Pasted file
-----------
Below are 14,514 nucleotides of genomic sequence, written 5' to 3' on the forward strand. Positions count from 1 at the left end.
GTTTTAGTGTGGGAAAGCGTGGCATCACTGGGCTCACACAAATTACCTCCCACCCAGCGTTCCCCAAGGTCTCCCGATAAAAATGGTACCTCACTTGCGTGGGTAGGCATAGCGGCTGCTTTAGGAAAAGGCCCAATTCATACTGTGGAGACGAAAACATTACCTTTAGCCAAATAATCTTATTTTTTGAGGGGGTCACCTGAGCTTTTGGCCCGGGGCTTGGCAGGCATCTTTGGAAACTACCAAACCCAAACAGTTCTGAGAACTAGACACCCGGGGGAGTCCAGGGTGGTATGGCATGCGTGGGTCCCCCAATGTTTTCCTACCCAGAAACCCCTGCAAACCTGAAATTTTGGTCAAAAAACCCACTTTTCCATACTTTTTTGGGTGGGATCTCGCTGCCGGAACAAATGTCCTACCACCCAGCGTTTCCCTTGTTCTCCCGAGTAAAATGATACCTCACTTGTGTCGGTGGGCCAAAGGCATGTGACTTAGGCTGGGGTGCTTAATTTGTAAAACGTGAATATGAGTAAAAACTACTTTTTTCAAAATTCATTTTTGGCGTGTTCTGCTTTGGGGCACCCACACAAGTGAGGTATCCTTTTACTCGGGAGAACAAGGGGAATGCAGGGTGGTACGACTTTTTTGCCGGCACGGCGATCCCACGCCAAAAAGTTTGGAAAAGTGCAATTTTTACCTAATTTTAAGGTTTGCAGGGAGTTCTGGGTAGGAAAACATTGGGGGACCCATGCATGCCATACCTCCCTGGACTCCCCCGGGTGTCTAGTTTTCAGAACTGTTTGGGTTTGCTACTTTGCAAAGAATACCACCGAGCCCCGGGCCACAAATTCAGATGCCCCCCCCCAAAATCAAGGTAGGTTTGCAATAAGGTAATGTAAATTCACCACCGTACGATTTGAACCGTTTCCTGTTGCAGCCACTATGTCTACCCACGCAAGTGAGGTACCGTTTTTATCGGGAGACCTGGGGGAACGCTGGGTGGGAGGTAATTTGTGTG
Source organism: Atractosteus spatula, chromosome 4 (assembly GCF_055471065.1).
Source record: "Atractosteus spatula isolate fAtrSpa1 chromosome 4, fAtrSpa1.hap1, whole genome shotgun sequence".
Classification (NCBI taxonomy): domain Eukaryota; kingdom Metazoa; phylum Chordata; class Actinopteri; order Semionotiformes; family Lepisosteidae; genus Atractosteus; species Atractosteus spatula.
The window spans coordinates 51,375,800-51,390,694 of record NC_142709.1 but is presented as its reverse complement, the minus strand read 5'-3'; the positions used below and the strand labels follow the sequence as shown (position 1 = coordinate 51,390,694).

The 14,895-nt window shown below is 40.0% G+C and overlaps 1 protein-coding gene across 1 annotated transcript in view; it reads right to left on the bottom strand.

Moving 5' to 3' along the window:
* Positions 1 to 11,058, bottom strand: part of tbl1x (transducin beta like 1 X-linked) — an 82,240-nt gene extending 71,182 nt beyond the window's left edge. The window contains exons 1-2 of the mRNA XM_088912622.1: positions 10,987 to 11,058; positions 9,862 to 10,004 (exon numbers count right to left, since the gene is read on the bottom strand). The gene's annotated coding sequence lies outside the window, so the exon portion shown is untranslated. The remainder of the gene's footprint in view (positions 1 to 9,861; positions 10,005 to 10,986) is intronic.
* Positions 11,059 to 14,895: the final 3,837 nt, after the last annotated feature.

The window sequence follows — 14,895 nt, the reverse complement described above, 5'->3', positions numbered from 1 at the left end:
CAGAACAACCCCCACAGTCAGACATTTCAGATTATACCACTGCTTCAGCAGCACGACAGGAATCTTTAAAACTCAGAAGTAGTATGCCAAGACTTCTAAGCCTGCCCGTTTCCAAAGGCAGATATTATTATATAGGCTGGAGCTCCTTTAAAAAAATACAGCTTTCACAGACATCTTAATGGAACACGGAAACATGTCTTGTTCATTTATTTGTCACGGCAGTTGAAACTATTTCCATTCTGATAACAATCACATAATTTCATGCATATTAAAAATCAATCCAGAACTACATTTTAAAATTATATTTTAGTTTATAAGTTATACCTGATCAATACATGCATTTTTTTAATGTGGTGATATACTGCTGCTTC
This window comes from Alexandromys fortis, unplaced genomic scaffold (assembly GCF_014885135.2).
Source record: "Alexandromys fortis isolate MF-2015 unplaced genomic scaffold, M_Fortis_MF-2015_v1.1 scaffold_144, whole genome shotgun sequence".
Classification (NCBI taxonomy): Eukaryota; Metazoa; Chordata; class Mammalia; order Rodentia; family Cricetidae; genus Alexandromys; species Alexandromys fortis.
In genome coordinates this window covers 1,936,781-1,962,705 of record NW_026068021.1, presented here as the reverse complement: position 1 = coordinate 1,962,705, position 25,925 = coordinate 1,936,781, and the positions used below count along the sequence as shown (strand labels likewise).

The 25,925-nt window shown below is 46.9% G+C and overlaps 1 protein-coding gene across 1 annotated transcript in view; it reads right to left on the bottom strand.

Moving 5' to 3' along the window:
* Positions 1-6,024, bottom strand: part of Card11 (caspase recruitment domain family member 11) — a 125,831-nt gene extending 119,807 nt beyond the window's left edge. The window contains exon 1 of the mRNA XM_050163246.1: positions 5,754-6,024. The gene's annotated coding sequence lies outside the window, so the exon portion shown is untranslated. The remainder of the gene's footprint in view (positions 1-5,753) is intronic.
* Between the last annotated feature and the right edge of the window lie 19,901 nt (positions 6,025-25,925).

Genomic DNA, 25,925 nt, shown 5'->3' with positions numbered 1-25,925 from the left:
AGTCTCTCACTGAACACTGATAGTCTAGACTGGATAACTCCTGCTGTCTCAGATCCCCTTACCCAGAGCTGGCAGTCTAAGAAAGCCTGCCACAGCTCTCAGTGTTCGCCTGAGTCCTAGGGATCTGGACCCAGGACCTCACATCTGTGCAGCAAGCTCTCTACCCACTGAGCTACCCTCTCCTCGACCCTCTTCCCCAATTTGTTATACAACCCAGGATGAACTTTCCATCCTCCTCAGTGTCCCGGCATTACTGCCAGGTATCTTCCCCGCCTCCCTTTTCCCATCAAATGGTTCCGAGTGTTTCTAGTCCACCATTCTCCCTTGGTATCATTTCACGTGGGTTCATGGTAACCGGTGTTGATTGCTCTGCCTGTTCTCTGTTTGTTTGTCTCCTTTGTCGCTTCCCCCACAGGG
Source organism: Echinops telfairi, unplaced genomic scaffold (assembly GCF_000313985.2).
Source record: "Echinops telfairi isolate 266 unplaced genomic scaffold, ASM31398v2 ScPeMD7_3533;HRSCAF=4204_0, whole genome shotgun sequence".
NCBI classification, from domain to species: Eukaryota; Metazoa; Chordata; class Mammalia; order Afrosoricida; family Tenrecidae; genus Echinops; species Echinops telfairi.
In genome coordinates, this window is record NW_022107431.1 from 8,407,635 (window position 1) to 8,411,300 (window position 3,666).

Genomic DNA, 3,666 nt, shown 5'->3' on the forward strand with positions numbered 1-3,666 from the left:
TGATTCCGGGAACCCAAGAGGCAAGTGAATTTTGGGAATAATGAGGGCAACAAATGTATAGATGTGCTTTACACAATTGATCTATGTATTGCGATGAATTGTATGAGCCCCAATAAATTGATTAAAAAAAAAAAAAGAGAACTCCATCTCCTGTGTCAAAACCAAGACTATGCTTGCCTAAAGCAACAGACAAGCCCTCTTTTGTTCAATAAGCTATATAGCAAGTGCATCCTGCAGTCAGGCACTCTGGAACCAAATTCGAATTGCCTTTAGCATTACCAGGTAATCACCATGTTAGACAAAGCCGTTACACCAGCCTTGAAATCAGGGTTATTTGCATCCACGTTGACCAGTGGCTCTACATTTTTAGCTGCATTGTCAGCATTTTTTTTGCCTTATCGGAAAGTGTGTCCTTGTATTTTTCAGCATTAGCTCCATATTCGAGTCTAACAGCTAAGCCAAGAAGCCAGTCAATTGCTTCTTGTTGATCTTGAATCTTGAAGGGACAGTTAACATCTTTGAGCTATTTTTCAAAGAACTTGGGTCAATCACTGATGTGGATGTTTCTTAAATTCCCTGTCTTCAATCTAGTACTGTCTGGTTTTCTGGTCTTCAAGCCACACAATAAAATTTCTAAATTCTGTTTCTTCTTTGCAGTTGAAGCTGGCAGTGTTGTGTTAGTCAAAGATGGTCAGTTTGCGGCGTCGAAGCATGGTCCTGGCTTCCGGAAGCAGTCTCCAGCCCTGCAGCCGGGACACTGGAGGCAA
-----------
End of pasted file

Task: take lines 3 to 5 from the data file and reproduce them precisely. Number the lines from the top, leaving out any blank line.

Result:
Source organism: Atractosteus spatula, chromosome 4 (assembly GCF_055471065.1).
Source record: "Atractosteus spatula isolate fAtrSpa1 chromosome 4, fAtrSpa1.hap1, whole genome shotgun sequence".
Classification (NCBI taxonomy): domain Eukaryota; kingdom Metazoa; phylum Chordata; class Actinopteri; order Semionotiformes; family Lepisosteidae; genus Atractosteus; species Atractosteus spatula.